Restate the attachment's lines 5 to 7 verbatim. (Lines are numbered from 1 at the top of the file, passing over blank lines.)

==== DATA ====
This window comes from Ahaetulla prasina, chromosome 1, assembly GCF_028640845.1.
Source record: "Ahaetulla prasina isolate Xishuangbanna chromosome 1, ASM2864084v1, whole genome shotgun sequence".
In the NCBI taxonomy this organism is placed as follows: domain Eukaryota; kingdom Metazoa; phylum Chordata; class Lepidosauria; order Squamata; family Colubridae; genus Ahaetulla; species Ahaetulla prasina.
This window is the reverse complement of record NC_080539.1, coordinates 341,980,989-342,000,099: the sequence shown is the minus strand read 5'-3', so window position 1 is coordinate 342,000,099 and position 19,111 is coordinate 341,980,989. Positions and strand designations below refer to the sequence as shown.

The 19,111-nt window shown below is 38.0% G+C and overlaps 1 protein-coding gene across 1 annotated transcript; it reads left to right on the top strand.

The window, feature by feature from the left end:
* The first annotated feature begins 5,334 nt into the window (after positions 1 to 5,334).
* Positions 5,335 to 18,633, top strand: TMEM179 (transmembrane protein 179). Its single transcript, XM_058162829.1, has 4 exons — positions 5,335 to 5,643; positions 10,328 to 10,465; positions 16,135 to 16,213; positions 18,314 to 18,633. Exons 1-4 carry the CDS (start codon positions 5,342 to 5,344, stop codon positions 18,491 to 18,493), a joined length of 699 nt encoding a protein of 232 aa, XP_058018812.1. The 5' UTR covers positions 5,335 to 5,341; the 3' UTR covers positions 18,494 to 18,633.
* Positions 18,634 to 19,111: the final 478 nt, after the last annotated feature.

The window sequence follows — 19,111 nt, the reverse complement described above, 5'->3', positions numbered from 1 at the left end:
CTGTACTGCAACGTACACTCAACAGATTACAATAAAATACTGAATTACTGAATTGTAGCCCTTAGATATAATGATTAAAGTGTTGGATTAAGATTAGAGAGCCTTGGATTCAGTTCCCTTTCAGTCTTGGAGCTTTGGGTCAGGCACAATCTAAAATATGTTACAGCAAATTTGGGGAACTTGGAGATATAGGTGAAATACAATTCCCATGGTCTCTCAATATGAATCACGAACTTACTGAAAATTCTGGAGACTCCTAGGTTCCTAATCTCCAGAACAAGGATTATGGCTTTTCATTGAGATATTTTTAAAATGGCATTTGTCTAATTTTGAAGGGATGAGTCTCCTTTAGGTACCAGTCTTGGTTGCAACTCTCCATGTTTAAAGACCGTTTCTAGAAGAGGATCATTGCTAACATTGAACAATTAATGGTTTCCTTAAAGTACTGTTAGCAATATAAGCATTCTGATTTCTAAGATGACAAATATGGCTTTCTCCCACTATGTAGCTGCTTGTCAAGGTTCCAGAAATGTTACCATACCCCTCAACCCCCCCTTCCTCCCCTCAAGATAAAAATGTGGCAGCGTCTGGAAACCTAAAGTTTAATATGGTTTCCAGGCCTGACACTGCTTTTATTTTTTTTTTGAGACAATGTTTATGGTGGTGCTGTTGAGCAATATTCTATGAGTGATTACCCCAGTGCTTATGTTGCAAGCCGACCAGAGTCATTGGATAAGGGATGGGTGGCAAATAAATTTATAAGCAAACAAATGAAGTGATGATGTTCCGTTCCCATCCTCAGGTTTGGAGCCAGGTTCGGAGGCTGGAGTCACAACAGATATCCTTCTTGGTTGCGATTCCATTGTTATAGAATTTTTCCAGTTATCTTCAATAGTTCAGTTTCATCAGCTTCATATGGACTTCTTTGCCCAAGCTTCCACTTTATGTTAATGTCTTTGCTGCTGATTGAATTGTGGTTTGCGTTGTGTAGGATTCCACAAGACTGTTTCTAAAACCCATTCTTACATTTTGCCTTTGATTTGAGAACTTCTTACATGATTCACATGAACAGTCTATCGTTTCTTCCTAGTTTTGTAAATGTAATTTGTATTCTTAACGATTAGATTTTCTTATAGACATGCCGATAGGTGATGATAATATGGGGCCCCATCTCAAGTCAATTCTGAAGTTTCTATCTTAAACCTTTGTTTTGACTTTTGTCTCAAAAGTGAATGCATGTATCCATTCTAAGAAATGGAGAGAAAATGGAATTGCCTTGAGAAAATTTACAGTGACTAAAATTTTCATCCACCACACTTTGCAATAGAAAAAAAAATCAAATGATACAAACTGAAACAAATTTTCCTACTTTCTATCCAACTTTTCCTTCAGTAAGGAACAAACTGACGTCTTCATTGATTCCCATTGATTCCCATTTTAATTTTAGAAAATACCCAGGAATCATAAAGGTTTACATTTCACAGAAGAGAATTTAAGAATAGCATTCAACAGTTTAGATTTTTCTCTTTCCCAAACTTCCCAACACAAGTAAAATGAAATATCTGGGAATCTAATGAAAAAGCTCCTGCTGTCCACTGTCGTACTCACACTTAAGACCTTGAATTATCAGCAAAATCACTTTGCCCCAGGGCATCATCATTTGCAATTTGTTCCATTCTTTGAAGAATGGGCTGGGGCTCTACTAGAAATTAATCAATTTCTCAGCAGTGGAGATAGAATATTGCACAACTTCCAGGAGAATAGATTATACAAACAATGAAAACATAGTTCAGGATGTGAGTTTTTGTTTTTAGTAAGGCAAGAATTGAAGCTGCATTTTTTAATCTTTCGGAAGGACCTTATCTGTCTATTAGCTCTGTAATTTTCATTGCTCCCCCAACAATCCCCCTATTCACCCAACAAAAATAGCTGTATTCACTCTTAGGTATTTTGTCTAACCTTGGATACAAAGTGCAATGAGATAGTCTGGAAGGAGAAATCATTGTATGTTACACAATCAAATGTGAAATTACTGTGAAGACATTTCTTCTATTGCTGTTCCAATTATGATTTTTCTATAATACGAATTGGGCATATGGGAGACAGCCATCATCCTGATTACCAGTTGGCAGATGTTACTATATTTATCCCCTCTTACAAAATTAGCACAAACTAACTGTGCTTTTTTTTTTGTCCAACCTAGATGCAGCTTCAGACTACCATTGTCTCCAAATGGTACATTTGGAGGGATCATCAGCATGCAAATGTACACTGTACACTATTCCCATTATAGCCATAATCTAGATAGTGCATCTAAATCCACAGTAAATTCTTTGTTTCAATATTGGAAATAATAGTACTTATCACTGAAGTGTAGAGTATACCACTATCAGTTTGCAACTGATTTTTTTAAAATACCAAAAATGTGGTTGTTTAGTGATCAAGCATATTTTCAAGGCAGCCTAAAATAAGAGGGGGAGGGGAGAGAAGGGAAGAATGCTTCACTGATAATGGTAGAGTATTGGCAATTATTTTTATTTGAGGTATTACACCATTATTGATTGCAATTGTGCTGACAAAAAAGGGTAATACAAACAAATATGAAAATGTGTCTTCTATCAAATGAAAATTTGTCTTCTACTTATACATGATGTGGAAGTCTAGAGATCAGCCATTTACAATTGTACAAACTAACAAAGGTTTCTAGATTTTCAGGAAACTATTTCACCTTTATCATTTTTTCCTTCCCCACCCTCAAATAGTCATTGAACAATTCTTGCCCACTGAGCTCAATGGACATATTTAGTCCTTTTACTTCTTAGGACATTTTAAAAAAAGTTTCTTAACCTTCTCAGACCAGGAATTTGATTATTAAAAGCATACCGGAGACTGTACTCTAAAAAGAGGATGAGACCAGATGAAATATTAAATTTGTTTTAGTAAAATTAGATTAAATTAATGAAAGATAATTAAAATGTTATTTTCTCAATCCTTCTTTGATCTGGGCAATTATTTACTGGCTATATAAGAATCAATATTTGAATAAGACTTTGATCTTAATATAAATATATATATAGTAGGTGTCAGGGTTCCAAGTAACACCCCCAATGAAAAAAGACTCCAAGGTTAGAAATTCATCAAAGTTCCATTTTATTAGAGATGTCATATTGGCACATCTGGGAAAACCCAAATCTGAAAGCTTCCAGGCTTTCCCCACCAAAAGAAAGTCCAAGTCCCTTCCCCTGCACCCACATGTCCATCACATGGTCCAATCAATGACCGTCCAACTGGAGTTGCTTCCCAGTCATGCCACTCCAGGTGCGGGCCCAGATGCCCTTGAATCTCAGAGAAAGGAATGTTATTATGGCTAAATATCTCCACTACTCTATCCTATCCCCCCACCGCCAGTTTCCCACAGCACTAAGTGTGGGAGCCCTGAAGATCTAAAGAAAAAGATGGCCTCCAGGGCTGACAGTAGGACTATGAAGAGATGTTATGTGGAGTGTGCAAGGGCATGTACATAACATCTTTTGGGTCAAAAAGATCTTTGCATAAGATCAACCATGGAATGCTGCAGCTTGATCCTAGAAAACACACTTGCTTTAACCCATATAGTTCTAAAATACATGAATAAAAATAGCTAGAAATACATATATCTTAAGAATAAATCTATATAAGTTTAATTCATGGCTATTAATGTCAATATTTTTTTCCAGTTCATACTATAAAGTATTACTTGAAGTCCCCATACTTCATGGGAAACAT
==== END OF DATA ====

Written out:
The 19,111-nt window shown below is 38.0% G+C and overlaps 1 protein-coding gene across 1 annotated transcript; it reads left to right on the top strand.

The window, feature by feature from the left end:
* The first annotated feature begins 5,334 nt into the window (after positions 1 to 5,334).